The Google Pixel 3 manages to pull off what are some of the best (or at least, Instagram-worthy) photographs from a smartphone using just one rear camera. But at the same time, the Huawei P30 Pro with its monstrous rear quad camera setup is also equally capable and can even shoot pictures of the moon at around 50x zoom while being able to shoot macro photographs of bugs from as close as 2.5 cms.
Do I need more than one camera?
In day-to-day scenarios and for the casual shooter a smartphone with a dual-camera will do just fine. I say dual because of the Portrait mode. The typical dual camera setup usually consists of a primary camera and a second camera (usually 2 MP – 5 MP) just to help out the main camera when it comes to those bokelicious photos everyone loves. It’s rare that a dual smartphone will be accompanied by a telephoto lens (the one that at least gets you up to 2X zoom).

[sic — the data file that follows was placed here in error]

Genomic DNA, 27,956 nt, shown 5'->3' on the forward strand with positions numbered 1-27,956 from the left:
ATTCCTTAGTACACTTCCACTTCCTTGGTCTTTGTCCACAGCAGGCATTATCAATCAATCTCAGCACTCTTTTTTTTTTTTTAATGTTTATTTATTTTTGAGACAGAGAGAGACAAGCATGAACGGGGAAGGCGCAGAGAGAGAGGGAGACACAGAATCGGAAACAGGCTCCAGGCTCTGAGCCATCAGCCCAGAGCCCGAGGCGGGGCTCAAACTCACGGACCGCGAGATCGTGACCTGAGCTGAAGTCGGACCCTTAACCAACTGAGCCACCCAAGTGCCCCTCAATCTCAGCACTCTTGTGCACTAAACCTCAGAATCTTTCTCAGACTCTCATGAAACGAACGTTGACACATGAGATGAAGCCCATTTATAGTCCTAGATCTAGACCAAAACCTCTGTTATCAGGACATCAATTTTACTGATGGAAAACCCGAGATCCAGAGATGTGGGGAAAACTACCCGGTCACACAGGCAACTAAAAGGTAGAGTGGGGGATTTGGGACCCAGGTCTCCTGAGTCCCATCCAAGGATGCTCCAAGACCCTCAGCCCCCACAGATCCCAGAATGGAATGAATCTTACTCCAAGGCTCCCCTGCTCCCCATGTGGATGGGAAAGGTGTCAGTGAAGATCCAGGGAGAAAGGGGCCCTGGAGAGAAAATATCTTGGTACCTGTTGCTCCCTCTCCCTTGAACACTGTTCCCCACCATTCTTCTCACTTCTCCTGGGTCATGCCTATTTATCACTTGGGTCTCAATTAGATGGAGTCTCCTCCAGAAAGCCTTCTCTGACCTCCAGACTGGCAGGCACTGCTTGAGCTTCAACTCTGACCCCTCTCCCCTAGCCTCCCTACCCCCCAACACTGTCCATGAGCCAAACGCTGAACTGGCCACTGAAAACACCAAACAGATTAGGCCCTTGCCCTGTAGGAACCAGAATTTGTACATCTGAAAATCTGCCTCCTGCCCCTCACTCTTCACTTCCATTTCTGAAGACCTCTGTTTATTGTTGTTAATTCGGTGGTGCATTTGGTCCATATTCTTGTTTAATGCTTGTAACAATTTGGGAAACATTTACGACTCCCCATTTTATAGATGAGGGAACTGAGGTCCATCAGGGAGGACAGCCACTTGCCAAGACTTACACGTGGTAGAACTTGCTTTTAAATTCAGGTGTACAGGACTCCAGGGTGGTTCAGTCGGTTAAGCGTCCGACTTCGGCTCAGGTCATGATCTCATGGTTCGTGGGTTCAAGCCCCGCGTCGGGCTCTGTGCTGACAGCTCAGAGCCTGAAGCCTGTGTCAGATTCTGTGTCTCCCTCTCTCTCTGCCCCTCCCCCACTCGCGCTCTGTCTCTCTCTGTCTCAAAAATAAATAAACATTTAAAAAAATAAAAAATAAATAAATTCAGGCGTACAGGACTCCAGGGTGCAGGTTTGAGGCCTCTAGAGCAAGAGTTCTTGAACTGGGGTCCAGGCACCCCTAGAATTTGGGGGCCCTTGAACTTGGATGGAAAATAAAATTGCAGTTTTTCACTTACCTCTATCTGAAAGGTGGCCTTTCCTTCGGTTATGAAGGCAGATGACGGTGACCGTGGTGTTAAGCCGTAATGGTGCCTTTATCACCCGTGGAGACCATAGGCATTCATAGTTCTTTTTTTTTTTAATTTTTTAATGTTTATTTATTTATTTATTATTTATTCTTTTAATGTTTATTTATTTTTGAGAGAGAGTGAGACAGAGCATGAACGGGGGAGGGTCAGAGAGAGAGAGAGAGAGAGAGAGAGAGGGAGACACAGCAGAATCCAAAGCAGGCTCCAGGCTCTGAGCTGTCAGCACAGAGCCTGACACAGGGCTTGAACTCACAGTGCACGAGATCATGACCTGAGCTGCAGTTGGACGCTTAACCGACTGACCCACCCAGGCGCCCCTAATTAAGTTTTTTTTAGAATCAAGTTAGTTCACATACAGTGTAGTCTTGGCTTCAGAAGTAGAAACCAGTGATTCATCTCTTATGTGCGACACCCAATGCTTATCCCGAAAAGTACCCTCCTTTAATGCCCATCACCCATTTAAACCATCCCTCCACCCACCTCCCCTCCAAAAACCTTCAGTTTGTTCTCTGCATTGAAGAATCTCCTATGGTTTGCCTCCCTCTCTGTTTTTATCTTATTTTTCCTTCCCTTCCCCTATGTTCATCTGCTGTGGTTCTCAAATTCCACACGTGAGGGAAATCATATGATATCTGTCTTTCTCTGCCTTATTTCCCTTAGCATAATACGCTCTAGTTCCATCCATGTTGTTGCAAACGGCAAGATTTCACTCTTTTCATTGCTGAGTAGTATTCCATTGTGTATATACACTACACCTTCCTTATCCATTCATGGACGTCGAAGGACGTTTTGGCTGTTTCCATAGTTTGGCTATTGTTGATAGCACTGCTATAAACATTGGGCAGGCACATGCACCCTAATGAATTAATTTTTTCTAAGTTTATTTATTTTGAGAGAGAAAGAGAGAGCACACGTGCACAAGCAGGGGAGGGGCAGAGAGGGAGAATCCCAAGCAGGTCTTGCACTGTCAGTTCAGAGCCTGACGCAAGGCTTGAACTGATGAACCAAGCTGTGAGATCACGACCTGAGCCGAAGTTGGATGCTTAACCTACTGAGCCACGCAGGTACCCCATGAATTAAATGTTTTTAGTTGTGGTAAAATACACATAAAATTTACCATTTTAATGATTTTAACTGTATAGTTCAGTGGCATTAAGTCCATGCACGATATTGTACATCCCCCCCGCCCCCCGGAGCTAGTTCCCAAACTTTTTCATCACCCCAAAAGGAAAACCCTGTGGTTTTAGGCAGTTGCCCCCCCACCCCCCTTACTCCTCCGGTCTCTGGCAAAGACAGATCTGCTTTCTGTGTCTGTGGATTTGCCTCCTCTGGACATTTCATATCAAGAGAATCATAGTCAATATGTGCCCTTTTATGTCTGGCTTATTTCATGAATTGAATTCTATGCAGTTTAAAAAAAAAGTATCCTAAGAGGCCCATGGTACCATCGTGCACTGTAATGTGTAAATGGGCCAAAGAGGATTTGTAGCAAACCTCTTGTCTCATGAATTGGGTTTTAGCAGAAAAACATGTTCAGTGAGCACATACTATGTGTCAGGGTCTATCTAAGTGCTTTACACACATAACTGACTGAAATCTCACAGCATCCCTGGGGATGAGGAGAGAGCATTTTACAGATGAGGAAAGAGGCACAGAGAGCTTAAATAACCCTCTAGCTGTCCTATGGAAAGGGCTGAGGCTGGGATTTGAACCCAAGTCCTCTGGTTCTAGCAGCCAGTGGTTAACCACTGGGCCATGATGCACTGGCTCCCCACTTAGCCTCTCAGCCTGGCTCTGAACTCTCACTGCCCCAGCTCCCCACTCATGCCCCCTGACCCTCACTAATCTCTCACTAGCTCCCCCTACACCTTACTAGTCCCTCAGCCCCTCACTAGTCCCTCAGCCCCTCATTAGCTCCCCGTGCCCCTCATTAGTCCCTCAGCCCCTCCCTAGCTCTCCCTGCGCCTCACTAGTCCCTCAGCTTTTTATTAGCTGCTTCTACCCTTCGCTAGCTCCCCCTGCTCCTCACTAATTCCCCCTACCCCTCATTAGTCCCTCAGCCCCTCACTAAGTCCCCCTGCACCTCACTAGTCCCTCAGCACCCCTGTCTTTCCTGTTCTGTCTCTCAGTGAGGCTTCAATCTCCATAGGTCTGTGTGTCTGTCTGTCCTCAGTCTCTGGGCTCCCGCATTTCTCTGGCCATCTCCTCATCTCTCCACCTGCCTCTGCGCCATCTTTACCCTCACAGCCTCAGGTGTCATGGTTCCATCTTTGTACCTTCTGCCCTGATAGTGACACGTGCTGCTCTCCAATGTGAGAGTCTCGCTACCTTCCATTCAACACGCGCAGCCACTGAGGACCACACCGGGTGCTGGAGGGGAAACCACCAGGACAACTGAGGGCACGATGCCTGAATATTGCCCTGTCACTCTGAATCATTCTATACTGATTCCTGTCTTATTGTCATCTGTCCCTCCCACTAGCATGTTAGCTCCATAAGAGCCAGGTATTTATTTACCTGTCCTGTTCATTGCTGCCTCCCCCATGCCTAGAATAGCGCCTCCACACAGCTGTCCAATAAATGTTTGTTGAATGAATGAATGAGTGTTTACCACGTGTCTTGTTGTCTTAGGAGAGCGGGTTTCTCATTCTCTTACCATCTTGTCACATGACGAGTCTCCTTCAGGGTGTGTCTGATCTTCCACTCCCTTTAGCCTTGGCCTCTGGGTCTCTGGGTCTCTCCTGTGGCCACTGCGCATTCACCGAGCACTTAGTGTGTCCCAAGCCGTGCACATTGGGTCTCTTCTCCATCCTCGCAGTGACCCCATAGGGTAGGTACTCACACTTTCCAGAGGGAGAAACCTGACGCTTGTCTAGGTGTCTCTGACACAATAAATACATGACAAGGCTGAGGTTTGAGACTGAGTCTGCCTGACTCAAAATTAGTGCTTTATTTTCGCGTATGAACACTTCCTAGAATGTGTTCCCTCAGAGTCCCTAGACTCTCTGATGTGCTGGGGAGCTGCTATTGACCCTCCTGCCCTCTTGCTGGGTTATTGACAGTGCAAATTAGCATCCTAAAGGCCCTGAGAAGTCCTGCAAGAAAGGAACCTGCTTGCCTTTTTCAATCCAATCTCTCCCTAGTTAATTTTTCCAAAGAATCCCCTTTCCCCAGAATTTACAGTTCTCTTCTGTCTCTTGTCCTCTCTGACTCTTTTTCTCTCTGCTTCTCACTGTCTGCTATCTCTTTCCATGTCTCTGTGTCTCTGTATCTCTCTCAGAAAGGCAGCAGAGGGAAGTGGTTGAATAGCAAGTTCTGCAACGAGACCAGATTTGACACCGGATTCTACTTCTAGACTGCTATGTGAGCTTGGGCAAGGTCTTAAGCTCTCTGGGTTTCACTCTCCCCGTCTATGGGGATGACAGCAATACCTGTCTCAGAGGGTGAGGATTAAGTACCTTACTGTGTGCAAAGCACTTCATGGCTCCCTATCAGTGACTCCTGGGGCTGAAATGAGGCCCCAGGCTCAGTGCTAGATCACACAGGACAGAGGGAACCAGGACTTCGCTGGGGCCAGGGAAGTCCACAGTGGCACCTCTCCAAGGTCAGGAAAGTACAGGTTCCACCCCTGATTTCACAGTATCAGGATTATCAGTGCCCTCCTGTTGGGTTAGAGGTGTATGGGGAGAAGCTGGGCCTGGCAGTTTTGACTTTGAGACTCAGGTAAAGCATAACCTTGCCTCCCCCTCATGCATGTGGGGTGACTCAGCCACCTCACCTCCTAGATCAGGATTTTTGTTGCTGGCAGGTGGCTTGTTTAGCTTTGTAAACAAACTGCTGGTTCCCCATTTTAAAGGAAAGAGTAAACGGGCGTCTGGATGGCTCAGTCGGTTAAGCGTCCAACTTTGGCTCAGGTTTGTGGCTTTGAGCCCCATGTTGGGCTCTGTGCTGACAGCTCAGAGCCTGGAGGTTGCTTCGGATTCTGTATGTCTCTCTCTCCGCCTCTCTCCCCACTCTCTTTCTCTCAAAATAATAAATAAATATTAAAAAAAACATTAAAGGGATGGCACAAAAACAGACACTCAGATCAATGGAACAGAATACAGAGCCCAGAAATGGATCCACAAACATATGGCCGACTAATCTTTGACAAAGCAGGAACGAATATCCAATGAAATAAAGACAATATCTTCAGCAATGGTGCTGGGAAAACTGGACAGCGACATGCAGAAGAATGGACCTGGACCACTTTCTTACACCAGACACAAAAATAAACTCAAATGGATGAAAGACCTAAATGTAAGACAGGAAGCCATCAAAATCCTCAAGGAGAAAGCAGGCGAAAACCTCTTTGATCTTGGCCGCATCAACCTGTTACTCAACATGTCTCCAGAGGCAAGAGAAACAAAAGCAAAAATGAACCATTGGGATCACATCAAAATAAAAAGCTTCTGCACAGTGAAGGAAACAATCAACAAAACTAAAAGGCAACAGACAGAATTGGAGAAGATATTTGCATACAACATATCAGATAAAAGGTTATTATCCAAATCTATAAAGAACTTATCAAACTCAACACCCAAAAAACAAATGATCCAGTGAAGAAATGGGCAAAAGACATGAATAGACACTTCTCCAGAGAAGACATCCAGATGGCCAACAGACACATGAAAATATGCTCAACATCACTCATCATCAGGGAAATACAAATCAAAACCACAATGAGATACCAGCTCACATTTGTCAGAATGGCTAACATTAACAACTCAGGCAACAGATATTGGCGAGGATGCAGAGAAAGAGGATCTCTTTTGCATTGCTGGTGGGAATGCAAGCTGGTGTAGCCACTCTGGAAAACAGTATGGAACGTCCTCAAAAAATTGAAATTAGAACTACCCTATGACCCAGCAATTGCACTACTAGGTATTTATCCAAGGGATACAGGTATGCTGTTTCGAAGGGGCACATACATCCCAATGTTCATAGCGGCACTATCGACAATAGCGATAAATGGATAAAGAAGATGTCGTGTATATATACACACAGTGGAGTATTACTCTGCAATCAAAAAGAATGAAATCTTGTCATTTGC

Another reason to go with dual cameras is that smartphones from most manufacturers (read Chinese) are still a lot more affordable than the single-camera Pixel 3 (roughly Rs 49,999) or a Pixel 3a (approximately Rs 39,999) from Google. Obviously, the quality differs! That’s what you pay all that extra money for.
What can I do with a triple camera?
For smartphone photography enthusiasts, three cameras (or four) will always be better than two. A triple camera setup usually consists of a primary sensor (with autofocus, OIS and all the nice bits), a telephoto lens (for zoom) and an ultra-wide-angle lens (for panorama shots).